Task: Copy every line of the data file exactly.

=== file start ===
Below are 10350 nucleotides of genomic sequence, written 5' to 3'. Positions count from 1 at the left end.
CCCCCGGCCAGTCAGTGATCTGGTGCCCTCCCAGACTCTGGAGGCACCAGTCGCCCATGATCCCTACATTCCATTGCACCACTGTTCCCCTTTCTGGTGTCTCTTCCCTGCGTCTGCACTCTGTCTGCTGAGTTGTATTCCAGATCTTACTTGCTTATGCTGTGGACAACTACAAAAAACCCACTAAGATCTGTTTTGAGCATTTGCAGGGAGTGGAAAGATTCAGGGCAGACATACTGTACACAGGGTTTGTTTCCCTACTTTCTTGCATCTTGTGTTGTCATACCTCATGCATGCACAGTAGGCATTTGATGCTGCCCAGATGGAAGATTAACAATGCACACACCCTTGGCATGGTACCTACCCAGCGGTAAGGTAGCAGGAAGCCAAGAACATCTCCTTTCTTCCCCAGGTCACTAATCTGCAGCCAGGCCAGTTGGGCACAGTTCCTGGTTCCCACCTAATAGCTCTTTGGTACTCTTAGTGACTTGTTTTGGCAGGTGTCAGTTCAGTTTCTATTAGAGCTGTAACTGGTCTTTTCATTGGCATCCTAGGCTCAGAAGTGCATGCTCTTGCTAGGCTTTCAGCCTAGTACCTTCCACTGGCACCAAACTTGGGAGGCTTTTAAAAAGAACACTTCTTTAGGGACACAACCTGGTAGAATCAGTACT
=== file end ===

Below are 10350 nucleotides of genomic sequence, written 5' to 3'. Positions count from 1 at the left end.
CCCCCGGCCAGTCAGTGATCTGGTGCCCTCCCAGACTCTGGAGGCACCAGTCGCCCATGATCCCTACATTCCATTGCACCACTGTTCCCCTTTCTGGTGTCTCTTCCCTGCGTCTGCACTCTGTCTGCTGAGTTGTATTCCAGATCTTACTTGCTTATGCTGTGGACAACTACAAAAAACCCACTAAGATCTGTTTTGAGCATTTGCAGGGAGTGGAAAGATTCAGGGCAGACATACTGTACACAGGGTTTGTTTCCCTACTTTCTTGCATCTTGTGTTGTCATACCTCATGCATGCACAGTAGGCATTTGATGCTGCCCAGATGGAAGATTAACAATGCACACACCCTTGGCATGGTACCTACCCAGCGGTAAGGTAGCAGGAAGCCAAGAACATCTCCTTTCTTCCCCAGGTCACTAATCTGCAGCCAGGCCAGTTGGGCACAGTTCCTGGTTCCCACCTAATAGCTCTTTGGTACTCTTAGTGACTTGTTTTGGCAGGTGTCAGTTCAGTTTCTATTAGAGCTGTAACTGGTCTTTTCATTGGCATCCTAGGCTCAGAAGTGCATGCTCTTGCTAGGCTTTCAGCCTAGTACCTTCCACTGGCACCAAACTTGGGAGGCTTTTAAAAAGAACACTTCTTTAGGGACACAACCTGGTAGAATCAGTACT